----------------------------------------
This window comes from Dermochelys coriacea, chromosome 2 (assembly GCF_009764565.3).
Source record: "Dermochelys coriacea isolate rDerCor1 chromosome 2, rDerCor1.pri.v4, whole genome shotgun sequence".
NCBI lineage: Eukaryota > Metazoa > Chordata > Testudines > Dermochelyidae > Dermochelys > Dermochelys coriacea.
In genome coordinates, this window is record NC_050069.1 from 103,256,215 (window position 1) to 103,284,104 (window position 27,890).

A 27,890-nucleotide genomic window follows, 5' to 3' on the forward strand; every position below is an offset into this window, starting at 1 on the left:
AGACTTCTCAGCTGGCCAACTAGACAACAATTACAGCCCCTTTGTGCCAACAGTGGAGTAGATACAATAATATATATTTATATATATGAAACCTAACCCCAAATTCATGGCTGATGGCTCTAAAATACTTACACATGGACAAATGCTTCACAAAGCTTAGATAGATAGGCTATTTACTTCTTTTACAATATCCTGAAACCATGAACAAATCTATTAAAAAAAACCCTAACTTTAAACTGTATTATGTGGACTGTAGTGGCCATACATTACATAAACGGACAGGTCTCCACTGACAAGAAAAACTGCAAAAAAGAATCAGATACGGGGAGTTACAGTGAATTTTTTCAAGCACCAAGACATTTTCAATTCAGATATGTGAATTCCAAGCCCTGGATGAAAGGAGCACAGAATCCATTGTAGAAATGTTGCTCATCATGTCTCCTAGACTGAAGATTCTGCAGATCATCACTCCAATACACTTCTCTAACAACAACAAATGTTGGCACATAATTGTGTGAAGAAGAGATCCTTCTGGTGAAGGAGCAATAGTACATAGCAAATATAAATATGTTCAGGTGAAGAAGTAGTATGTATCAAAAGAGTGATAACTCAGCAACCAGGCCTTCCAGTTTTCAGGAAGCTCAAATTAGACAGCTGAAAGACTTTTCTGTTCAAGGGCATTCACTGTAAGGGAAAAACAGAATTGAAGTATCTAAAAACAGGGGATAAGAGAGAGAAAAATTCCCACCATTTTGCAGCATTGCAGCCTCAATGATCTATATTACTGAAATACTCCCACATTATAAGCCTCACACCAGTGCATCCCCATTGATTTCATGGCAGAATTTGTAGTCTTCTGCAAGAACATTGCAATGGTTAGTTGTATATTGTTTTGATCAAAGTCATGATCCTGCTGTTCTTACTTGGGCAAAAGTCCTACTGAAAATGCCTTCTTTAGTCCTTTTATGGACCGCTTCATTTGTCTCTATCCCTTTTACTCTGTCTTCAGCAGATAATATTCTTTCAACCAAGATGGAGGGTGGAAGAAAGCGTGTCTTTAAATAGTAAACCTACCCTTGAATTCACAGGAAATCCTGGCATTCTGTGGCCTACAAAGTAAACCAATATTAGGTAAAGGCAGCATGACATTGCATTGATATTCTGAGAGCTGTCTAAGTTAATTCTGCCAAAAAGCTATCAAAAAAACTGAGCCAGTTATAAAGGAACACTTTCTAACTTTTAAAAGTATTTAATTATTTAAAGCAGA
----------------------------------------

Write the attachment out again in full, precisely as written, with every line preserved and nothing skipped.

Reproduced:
This window comes from Dermochelys coriacea, chromosome 2 (assembly GCF_009764565.3).
Source record: "Dermochelys coriacea isolate rDerCor1 chromosome 2, rDerCor1.pri.v4, whole genome shotgun sequence".
NCBI lineage: Eukaryota > Metazoa > Chordata > Testudines > Dermochelyidae > Dermochelys > Dermochelys coriacea.
In genome coordinates, this window is record NC_050069.1 from 103,256,215 (window position 1) to 103,284,104 (window position 27,890).

A 27,890-nucleotide genomic window follows, 5' to 3' on the forward strand; every position below is an offset into this window, starting at 1 on the left:
AGACTTCTCAGCTGGCCAACTAGACAACAATTACAGCCCCTTTGTGCCAACAGTGGAGTAGATACAATAATATATATTTATATATATGAAACCTAACCCCAAATTCATGGCTGATGGCTCTAAAATACTTACACATGGACAAATGCTTCACAAAGCTTAGATAGATAGGCTATTTACTTCTTTTACAATATCCTGAAACCATGAACAAATCTATTAAAAAAAACCCTAACTTTAAACTGTATTATGTGGACTGTAGTGGCCATACATTACATAAACGGACAGGTCTCCACTGACAAGAAAAACTGCAAAAAAGAATCAGATACGGGGAGTTACAGTGAATTTTTTCAAGCACCAAGACATTTTCAATTCAGATATGTGAATTCCAAGCCCTGGATGAAAGGAGCACAGAATCCATTGTAGAAATGTTGCTCATCATGTCTCCTAGACTGAAGATTCTGCAGATCATCACTCCAATACACTTCTCTAACAACAACAAATGTTGGCACATAATTGTGTGAAGAAGAGATCCTTCTGGTGAAGGAGCAATAGTACATAGCAAATATAAATATGTTCAGGTGAAGAAGTAGTATGTATCAAAAGAGTGATAACTCAGCAACCAGGCCTTCCAGTTTTCAGGAAGCTCAAATTAGACAGCTGAAAGACTTTTCTGTTCAAGGGCATTCACTGTAAGGGAAAAACAGAATTGAAGTATCTAAAAACAGGGGATAAGAGAGAGAAAAATTCCCACCATTTTGCAGCATTGCAGCCTCAATGATCTATATTACTGAAATACTCCCACATTATAAGCCTCACACCAGTGCATCCCCATTGATTTCATGGCAGAATTTGTAGTCTTCTGCAAGAACATTGCAATGGTTAGTTGTATATTGTTTTGATCAAAGTCATGATCCTGCTGTTCTTACTTGGGCAAAAGTCCTACTGAAAATGCCTTCTTTAGTCCTTTTATGGACCGCTTCATTTGTCTCTATCCCTTTTACTCTGTCTTCAGCAGATAATATTCTTTCAACCAAGATGGAGGGTGGAAGAAAGCGTGTCTTTAAATAGTAAACCTACCCTTGAATTCACAGGAAATCCTGGCATTCTGTGGCCTACAAAGTAAACCAATATTAGGTAAAGGCAGCATGACATTGCATTGATATTCTGAGAGCTGTCTAAGTTAATTCTGCCAAAAAGCTATCAAAAAAACTGAGCCAGTTATAAAGGAACACTTTCTAACTTTTAAAAGTATTTAATTATTTAAAGCAGA